The gold jewelry comes off and I accessorize with dark sunglasses and yellow latex gloves for a touch of color (and protection). With broom and dust pan in hand, the working woman who doesn’t ever do windows is ready to join a city-wide clean-up crew.
Traffic thickens as we drive in slow motion past miles of property devastation. Closer to the battleground we pass eerily quietly-smoldering stores and burned telephone wire hanging limply from their poles. All the traffic lights are out. Ad hoc traffic cops in jeans and white gloves take initiative to guide motorists through intersections with creative hand-jive signals. It’s a surreal scene. I was raised in L.A. and never drove through South Central. Now here we are, white minorities cruising streets far from our Westside “hood” breathing arson air.
Ivan stops an African-American man for directions to the First AME Church, the relief center. He’s headed that way, too, so we offer him a ride. You know this would never happen under “normal” circumstances. But on this day, whites are an invading army of helpers and camaraderie in the community is high. Our passenger is homeless, it turns out, and slept at the church last night. When he awoke, he was so thrilled to see Eddie Olmos, Arsenio Hall, Ted Koppel, other celebrities and news crews that he got everyone’s autograph. That’s his coveted souvenir from the riots.
By the time we arrived, many sidewalks were spotlessly clean, glass and rubble swept neatly in piles off public property. An army of crews had been polishing streets at lightening speed. We hooked up with a crew of some 60 volunteers of every age, color, gender and district diligently dismantling massive amounts of rubble from a torched mini market on Van Ness and Florence Avenues. More help came until we were 100 strong–strangers pulling together like worker ants attacking leftover picnic garbage–pushing back the carcass of fallen burnt metal and concrete slabs away from the street and sidewalk.
Someone had a wrench and loosened bolted sheets of protruding metal. Someone with a hammer hacked hunks of the stuff into smaller pieces to be carted off by other groups. Someone called out “Muscle!” or “Legs!” to help shove huge, beamed sections away from the street. A dozen guys appeared and pushed in unison.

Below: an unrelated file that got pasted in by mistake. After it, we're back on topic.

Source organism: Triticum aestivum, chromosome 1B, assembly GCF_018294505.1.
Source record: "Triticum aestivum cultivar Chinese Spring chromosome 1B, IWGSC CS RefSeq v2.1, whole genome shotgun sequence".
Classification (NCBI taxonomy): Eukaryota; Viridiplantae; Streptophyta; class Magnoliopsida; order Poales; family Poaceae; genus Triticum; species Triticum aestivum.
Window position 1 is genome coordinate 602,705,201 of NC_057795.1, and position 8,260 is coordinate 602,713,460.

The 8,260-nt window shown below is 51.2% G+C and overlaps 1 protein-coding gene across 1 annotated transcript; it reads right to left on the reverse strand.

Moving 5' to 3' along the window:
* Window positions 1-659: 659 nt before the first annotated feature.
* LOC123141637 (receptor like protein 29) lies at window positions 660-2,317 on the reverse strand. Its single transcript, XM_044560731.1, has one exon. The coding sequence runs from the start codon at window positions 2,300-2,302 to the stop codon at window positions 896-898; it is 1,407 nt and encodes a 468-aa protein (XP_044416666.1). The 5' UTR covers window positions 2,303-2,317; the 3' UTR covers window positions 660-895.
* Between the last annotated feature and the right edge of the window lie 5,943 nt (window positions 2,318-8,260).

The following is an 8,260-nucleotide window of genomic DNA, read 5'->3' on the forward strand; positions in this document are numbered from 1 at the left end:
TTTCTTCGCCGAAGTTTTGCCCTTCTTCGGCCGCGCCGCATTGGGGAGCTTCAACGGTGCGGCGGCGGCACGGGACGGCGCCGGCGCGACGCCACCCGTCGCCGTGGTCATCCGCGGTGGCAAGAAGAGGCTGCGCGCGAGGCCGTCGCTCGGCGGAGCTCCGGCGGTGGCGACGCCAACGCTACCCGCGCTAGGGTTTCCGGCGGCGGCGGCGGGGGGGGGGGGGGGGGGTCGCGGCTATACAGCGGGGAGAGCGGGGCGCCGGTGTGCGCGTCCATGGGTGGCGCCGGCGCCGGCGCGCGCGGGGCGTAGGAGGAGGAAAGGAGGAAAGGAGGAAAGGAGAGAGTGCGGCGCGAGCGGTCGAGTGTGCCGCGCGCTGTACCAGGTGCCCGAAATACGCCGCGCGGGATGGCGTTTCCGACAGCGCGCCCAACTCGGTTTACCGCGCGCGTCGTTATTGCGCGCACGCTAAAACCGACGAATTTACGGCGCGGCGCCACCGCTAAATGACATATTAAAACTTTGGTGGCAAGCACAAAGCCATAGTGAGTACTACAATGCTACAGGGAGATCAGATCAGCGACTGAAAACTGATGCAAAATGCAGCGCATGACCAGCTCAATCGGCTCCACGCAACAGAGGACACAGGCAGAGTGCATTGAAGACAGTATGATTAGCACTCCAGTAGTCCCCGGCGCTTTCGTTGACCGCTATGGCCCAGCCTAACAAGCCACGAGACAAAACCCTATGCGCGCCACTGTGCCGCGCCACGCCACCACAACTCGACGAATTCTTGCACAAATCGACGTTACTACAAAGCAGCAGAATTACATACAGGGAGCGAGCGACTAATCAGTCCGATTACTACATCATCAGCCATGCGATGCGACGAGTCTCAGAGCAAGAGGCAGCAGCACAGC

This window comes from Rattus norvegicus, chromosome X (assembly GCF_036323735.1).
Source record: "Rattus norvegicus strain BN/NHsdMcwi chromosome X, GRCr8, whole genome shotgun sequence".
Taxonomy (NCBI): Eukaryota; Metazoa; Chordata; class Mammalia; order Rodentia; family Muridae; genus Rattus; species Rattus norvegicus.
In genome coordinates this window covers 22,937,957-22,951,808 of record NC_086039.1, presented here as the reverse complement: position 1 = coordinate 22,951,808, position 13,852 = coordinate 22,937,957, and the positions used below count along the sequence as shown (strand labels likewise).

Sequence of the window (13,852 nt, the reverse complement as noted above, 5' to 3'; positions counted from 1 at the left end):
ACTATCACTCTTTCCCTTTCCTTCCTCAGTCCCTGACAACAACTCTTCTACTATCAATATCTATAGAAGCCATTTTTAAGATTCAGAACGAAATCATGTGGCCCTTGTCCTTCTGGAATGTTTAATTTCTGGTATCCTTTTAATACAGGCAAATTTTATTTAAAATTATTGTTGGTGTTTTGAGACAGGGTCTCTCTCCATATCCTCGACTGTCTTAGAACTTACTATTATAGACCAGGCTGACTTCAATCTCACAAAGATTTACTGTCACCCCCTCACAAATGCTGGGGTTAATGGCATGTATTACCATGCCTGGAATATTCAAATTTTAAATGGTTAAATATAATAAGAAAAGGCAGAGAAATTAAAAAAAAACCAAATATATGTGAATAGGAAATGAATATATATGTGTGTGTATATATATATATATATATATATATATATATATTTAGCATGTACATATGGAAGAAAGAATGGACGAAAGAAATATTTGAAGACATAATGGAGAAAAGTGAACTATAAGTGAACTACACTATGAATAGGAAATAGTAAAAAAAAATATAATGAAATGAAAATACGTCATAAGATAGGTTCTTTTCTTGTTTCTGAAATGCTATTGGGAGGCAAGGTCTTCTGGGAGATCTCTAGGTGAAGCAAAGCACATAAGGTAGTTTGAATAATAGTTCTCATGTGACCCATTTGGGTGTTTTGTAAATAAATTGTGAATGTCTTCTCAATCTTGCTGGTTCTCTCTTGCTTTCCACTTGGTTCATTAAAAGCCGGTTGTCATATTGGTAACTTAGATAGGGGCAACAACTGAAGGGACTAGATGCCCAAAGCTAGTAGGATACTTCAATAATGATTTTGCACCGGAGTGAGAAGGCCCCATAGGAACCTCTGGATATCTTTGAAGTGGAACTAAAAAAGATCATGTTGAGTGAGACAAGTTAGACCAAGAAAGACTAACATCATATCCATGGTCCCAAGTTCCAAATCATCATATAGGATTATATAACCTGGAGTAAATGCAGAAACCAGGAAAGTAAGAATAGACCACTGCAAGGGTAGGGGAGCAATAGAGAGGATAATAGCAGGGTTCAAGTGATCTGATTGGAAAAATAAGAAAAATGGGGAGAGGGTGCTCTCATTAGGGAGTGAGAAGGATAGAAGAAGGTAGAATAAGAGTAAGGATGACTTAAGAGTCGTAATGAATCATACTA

Ivan, the TV executive, “produced” one of the more complicated dismantlings. He also team-pushed and carried slabs. The women mostly swept. I swept smaller debris into a mound and someone appeared with a huge dust pan to scoop it up. Children riding in the back of a pick-up distributed more brooms and masks to protect against toxic fumes (I didn’t think of that.). Another truck followed with donated cold beverages.
An esprit de corps developed among disparate people–locals and outsiders–all perspiring together to help a community clean itself up, literally and figuratively. After just an hour, that site was contained with the street all cleaned up and safe for passage.
Our crew had bonded during the experience. We parted with hugs and high-fives and moved on to another site. No names were exchanged. The first constructive step toward healing and rebuilding a riot-torn city came from teamwork among thousands of volunteers from a rainbow of neighborhoods.
Heading back to the beach all grimy and sore, I stopped on trendy Main Street in the Marina to buy gourmet olive rye and nut bread, apricot BBQ ribs, assorted grilled veggies and amaretto chocolate cheesecake for dessert. No lines in this Yuppie “hood.” Ivan went home to shower; Veronica headed to her facial and make-up appointment.
While the three of us feasted on BBQ dinner from my deck overlooking the Pacific Ocean, victims of the violence from Koreatown to Crenshaw Blvd. didn’t have a single standing market left. They can’t get gas to drive to a market. I wondered if they care about clean streets. Would they have preferred some other kind of help? Nobody asked that question today, we just took action to clean up. I vowed to help with the food drive tomorrow.
Postscript: 6/17/12, Father’s Day: Rodney King died today. He drowned in his pool. I wonder how South Central L.A. will honor him.
(c) Karen Lustgarten, 1992